In Linux as in any other platform there is a user separation which implies access restrictions. In Linux we usually install Oracle Database under the oracle user and to do so we need to have writable access to the directories we plan to use. By default that would be /home/oracle/ and as you can imagine that’s not very handy, also you might want to install the database in separate partition or file system. For this reason the root user will create the required directories and change their ownership to oracle, that is usually /u01 or /opt.

That would work if you want to store your database files in a file system. However the traditional file systems were not designed for database files, they need to have a file system check on a regular basis and sometimes they might get corrupted. For that reason and performance perspective many people would move to RAW devices in the past. Another case would be if you want to run RAC – you’ll either need a cluster file system or RAW devices.

Historically with 9i and 10g we used to create RAW devices which are one to one mapping between a device file and a logical name. For example you would create partition on each device /dev/sda1, /deb/sdb1 and then map those to /dev/raw/raw1, /dev/raw/raw2 and so on. Additional because in Linux the device files are rebuild each time the system reboots you need to make sure the permissions and ownership are preserved and persist after system reboot. This was achieved by having additional rules in your last boot scripts (often rc.local). For other platforms like HP-UX for example one had to buy additional license (HP Service Guard extension for RAC) which would give you the ability to have a shared LVM groups across two or more servers.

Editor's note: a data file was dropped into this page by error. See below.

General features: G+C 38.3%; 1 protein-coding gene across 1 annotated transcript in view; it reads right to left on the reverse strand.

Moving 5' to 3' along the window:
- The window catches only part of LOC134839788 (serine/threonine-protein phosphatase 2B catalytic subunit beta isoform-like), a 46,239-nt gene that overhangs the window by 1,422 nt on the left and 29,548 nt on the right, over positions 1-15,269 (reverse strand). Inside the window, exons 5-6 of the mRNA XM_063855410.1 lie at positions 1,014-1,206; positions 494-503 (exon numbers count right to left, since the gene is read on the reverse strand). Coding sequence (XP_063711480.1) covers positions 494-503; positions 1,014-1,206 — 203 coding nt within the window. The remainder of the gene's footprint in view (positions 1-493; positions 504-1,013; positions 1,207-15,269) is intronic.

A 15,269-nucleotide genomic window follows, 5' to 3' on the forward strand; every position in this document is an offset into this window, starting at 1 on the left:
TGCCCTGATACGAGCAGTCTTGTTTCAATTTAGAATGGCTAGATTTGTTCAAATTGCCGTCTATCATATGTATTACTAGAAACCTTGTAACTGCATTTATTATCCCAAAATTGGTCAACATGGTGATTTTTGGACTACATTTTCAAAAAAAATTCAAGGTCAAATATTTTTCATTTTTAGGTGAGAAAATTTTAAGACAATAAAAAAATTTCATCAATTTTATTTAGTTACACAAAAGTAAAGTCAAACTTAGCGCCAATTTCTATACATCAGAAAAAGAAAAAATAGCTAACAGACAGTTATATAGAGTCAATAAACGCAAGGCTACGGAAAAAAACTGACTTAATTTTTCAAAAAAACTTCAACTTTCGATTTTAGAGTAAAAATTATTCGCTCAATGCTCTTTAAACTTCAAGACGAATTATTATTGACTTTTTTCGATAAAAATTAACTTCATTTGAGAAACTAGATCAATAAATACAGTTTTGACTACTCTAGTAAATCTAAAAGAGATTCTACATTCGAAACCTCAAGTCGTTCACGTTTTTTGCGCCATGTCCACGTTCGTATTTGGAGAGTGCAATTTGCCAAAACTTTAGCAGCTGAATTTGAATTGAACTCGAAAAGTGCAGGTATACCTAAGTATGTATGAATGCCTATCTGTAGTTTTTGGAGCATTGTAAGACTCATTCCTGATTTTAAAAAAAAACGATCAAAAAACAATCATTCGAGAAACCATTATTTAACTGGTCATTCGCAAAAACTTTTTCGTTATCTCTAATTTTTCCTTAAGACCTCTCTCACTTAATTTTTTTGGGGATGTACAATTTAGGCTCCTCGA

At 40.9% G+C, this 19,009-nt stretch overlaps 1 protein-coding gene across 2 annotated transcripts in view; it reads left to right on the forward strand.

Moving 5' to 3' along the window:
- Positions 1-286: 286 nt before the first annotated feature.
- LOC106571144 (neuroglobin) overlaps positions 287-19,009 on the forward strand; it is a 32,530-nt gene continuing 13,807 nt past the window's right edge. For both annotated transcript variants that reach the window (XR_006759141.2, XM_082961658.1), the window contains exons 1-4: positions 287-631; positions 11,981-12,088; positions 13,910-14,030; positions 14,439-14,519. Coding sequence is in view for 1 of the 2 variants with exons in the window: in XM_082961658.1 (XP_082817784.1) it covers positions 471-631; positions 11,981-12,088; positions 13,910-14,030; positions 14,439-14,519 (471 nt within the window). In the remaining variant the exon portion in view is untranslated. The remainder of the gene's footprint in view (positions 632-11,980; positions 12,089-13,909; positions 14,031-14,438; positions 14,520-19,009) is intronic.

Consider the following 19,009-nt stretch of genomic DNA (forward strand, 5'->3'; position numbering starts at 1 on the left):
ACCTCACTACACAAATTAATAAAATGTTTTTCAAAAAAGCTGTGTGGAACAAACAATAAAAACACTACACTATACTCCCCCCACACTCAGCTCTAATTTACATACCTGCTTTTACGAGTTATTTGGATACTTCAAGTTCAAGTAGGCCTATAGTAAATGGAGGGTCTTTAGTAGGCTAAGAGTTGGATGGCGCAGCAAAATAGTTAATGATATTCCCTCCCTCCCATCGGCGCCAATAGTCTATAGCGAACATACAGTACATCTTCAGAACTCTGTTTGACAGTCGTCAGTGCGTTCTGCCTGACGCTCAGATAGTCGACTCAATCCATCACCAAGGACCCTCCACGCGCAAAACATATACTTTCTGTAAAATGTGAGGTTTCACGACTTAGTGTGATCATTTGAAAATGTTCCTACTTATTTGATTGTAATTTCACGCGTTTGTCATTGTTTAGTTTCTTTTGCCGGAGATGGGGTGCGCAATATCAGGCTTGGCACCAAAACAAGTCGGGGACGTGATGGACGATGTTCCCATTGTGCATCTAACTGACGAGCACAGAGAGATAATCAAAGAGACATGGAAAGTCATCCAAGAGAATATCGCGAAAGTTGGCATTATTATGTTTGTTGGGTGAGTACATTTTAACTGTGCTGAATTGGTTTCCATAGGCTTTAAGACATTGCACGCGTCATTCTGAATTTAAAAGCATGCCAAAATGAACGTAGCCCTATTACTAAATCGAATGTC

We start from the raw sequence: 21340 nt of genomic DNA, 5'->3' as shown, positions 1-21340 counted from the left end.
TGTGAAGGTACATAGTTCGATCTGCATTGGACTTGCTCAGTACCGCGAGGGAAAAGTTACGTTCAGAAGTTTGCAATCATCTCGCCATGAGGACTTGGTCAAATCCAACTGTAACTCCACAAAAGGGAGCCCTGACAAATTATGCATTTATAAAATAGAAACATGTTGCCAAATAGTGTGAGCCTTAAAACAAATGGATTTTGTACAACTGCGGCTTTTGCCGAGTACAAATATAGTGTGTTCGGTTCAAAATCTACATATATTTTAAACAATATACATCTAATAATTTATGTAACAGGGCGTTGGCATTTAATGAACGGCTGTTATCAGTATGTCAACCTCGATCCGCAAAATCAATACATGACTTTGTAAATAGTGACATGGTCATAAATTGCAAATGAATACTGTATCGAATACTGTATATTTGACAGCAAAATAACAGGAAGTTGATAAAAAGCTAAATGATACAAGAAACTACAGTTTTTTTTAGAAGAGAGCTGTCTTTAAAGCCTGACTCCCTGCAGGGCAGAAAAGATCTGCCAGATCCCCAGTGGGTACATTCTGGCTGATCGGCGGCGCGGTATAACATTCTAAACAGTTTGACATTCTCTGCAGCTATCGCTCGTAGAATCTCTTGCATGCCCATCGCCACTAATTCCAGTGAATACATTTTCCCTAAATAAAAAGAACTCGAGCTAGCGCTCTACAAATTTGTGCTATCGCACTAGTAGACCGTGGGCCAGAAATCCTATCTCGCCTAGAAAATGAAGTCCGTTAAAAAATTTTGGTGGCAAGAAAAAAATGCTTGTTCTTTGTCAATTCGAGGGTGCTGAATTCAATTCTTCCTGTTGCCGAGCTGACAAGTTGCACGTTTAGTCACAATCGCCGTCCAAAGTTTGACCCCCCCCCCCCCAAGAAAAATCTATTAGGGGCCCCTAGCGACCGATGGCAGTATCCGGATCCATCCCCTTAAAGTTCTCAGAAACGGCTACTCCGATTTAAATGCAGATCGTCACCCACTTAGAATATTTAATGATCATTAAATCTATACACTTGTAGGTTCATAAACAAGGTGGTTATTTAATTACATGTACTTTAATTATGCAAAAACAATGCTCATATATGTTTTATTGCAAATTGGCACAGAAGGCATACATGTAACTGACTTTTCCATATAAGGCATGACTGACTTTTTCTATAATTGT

However the support and maintenance of raw devices was really difficult and Oracle came up with the idea to create their own volume manager to simplify database administration and eliminate the need to manage thousands of database files – Automatic Storage Management, ASM for short. A simple description is that ASM is very sophisticated volume manager for Oracle data. ASM could also be used if you deploy RAC hence you don’t need cluster file systems or RAW devices anymore. Additionally it provides a redundancy so if you have JBOD you can use ASM to do the mirroring of the data. Another important feature is that you don’t need persistent device naming anymore. Upon start ASM will read all the disk drives specified by asm_diskstring and use the ones on which ASM header is found. Although ASM was released in 10.1 people were still using raw devices at the time because ASM was too new and unknown for many DBAs.

So ASM will logically group all the disks (LUNs presented from the storage) into what’s called ASM disk groups and because it’s using Oracle Managed Files you don’t really care anymore where your files are and what their names are. ASM is just another abstraction layer in the database file storage. ASM is available on all platforms so in a way it will standardize the administration of database files. Often the DBAs will also administer the ASM but it could be the storage team managing the ASM. You still had to make sure the device files have the correct permissions before ASM could use them, otherwise no diskgroup will be available hence database could not start.

At the same time back in 2004 Oracle released another product ASMLib which only purpose was to persist the device naming and preserve the device files permissions. I don’t want to go into details about ASMLib here but there is an old and very good post on ASMLib from Wim Coekaerts (HERE). Just to mention that ASMLib is also available under RHEL, more can be found HERE.

In the recent years many people like myself used UDEV to persist the permissions and ownership of the device files used by ASM. I really like to have one to one match between device files and ASM disk names for better understanding and ease any future troubleshooting.

ASM Filter Driver takes this one step further by introducing the features above. I can see people start using ASMFD to take advantage of the thin provisioning OR make sure no one will overwrite (by mistake) the ASM device files, yes this happens and it happened to me recently.

Categories: oracle Tags: ,